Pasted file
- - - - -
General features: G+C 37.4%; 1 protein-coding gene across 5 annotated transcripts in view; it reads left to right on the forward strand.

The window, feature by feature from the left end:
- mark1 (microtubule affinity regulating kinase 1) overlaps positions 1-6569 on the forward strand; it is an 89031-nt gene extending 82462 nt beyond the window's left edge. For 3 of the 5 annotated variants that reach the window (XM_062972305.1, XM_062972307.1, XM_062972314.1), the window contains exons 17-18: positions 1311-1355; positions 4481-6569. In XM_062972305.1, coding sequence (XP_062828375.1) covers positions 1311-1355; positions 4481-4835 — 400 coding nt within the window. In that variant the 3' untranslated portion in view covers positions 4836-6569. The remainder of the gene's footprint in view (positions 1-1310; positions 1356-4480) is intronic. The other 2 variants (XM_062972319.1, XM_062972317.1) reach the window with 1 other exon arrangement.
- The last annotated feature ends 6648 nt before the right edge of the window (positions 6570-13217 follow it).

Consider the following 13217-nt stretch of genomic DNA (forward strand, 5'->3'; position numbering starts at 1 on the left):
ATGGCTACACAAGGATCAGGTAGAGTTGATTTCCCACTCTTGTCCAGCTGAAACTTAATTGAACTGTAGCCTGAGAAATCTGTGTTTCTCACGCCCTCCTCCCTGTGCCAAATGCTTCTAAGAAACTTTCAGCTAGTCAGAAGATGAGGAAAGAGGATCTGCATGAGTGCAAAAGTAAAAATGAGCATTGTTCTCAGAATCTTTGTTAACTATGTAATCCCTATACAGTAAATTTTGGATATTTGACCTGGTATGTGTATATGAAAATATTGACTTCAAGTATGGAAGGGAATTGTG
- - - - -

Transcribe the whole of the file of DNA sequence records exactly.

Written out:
General features: G+C 37.4%; 1 protein-coding gene across 5 annotated transcripts in view; it reads left to right on the forward strand.

The window, feature by feature from the left end:
- mark1 (microtubule affinity regulating kinase 1) overlaps positions 1-6569 on the forward strand; it is an 89031-nt gene extending 82462 nt beyond the window's left edge. For 3 of the 5 annotated variants that reach the window (XM_062972305.1, XM_062972307.1, XM_062972314.1), the window contains exons 17-18: positions 1311-1355; positions 4481-6569. In XM_062972305.1, coding sequence (XP_062828375.1) covers positions 1311-1355; positions 4481-4835 — 400 coding nt within the window. In that variant the 3' untranslated portion in view covers positions 4836-6569. The remainder of the gene's footprint in view (positions 1-1310; positions 1356-4480) is intronic. The other 2 variants (XM_062972319.1, XM_062972317.1) reach the window with 1 other exon arrangement.
- The last annotated feature ends 6648 nt before the right edge of the window (positions 6570-13217 follow it).

Consider the following 13217-nt stretch of genomic DNA (forward strand, 5'->3'; position numbering starts at 1 on the left):
ATGGCTACACAAGGATCAGGTAGAGTTGATTTCCCACTCTTGTCCAGCTGAAACTTAATTGAACTGTAGCCTGAGAAATCTGTGTTTCTCACGCCCTCCTCCCTGTGCCAAATGCTTCTAAGAAACTTTCAGCTAGTCAGAAGATGAGGAAAGAGGATCTGCATGAGTGCAAAAGTAAAAATGAGCATTGTTCTCAGAATCTTTGTTAACTATGTAATCCCTATACAGTAAATTTTGGATATTTGACCTGGTATGTGTATATGAAAATATTGACTTCAAGTATGGAAGGGAATTGTG